I still have some movies to see in the next week or so before I feel comfortable issuing a top 10 list. So I’ll start my year-end lists with a less vital but enjoyable topic: my five most overrated films of the year.
American Gangster – You can read my objections here. But I would emphasize my biggest objection – that it fails to do a single thing new within the gangland genre. There's a difference between being derivative and using similar cinematic language to discuss a topic or theme. This is just derivative.
The Bourne Ultimatum – The Bourne series helped awaken the action movie from its late nineties, early oughts CGI slumber, returning gritty fistfights and a more character-driven plotline. Yet it’s clear from this entry that it’s been overtaken by Batman and James Bond. Bourne does not share the same level of ethical complexity; the moral environment tilts so wildly to his side, with the faintest of lip service to its opposite. Essentially, Bourne can do no wrong. Additionally, the set pieces are repetitive individually and collectively. And when Marlon Brando wakes sweating in his bed clothes, I just assume he’s been dreaming of a Matt Damon-Julia Stiles pairing.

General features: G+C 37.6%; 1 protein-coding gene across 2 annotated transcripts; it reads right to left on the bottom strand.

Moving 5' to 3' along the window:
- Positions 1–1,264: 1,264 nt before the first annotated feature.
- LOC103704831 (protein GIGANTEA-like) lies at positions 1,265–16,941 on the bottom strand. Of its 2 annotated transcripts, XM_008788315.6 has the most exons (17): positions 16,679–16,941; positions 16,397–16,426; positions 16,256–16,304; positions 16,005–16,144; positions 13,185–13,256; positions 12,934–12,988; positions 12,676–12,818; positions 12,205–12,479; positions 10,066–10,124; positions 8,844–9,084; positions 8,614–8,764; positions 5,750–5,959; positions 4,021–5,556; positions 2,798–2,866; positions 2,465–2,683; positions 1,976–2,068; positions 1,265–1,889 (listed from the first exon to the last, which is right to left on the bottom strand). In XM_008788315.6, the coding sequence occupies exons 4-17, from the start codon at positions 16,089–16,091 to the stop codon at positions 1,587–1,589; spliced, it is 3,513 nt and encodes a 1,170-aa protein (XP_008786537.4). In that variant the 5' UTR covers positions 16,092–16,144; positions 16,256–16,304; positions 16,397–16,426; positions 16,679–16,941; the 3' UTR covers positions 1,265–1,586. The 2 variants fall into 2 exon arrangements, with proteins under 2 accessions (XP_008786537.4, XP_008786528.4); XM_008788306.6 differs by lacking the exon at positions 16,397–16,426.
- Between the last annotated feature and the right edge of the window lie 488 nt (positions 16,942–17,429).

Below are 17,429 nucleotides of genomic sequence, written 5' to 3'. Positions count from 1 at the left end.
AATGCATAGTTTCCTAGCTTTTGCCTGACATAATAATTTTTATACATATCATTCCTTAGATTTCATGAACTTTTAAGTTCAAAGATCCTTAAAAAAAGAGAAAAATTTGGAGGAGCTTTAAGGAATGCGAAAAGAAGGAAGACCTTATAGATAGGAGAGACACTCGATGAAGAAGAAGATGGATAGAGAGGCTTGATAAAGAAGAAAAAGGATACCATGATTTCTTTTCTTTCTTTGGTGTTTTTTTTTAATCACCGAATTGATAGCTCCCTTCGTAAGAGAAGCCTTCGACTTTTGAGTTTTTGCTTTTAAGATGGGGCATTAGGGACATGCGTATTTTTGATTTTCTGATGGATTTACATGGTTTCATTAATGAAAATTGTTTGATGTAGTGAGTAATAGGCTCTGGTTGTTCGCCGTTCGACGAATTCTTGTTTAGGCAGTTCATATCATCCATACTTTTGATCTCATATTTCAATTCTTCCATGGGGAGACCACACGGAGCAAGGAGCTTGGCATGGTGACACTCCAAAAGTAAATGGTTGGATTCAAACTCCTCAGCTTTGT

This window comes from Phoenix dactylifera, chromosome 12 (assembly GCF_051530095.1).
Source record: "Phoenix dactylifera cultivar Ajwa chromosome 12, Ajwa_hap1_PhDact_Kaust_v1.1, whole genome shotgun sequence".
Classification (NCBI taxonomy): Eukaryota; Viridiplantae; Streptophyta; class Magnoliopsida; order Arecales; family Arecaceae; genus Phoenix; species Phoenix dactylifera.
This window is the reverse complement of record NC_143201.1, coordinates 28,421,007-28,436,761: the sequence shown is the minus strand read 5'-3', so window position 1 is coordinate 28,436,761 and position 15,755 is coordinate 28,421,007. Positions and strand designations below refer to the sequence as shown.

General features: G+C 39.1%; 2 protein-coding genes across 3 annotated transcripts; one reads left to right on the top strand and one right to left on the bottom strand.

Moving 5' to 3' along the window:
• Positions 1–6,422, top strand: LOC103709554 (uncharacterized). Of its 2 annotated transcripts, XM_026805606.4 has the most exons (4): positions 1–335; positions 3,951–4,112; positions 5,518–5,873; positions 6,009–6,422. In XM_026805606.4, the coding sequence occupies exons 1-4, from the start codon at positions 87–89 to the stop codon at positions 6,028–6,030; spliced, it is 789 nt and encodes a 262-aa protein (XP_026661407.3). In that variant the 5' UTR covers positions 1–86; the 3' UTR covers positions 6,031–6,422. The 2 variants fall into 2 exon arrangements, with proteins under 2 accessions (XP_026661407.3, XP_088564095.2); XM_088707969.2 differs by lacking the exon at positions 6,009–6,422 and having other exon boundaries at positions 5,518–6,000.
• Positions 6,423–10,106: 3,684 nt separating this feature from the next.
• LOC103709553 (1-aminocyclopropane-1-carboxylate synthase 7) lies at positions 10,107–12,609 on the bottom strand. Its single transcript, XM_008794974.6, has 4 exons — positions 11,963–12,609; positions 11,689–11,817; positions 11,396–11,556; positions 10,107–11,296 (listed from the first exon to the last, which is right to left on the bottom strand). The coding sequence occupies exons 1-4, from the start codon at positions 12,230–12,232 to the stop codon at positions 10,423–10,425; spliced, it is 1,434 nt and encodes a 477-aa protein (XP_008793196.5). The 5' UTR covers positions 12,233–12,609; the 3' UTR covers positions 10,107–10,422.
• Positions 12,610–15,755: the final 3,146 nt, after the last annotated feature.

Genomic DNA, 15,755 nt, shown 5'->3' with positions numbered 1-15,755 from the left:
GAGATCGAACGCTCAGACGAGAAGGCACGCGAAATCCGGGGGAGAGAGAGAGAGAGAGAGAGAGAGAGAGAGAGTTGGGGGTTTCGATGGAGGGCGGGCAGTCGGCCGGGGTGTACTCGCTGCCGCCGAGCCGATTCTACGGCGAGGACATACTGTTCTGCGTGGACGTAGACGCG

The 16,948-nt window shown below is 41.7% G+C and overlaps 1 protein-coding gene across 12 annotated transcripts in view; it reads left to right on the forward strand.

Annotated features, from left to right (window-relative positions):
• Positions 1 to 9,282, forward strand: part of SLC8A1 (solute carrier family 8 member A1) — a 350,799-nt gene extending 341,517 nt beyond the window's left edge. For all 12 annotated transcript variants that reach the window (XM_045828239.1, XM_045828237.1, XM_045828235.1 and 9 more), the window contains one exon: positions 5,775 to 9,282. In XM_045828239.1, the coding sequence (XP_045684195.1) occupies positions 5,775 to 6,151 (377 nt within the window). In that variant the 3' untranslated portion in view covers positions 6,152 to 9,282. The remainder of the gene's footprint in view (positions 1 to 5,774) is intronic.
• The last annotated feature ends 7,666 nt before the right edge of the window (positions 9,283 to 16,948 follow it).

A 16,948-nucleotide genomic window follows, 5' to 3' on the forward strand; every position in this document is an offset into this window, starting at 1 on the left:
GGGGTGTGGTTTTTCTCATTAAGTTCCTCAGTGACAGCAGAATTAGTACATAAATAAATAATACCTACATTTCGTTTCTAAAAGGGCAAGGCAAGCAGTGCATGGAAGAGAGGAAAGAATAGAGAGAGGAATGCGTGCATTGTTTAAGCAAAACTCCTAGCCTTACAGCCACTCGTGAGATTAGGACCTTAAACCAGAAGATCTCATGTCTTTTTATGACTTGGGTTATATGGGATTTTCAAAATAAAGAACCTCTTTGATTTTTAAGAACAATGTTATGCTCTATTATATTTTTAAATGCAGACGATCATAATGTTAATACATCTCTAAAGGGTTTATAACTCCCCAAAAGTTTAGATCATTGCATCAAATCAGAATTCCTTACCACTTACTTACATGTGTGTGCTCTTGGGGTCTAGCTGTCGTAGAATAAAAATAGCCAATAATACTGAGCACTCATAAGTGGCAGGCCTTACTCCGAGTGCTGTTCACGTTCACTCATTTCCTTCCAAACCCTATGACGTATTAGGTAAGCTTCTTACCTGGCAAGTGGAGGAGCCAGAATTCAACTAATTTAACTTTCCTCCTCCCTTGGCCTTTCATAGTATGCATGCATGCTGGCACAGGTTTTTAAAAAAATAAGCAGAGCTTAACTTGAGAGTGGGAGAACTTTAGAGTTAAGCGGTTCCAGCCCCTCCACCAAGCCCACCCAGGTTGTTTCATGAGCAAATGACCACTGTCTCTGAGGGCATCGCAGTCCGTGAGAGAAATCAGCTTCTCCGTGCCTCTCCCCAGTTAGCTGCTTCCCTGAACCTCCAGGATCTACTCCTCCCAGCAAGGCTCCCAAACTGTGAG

Eastern Promises – Eastern Promises wastes a charismatic performance from Naomi Watts, whose role fractures and diminishes as the movie progresses. David Cronenberg is always fascinating, but sometimes his studious sensibility leads to a certain theoretical coldness in his films. I got over that feeling while watching A History of Violence. Not here.
Knocked-Up – There’s a simple reason that Judd Apatow movies are so popular. They pay off. People shelling out $20 on a date don’t have to worry about failing to be entertained. He’s an insurance policy with a word processor. But when I watch a Wes Anderson film, good or bad, I think, what a wonderful ode to the French cinema. When I watch Apatow’s films, I try to remember what obscure sitcom he wrote for. Its admirers feel the need to make labored arguments about its deep human understanding. I would rather they just appreciate it for what it is.
Spiderman 3 – Here’s a film that I panned, and I still feel like I was generous to it. The film is so calculatedly teen-age to be almost unwatchable without uncontrollably texting to distract yourself. In what movie does a villain (Sandman) go from trying to pound the hero into nothing to apologizing for all his sins in the space of a few minutes? And then Spidey just forgives him and lets him blow out to the wind. That example places the film’s mentality as at the level of a Friday-afternoon filmstrip. in a genre that’s getting more mature and sophisticated. How it got a positive rating Tomato Meter rating, I’ll never know.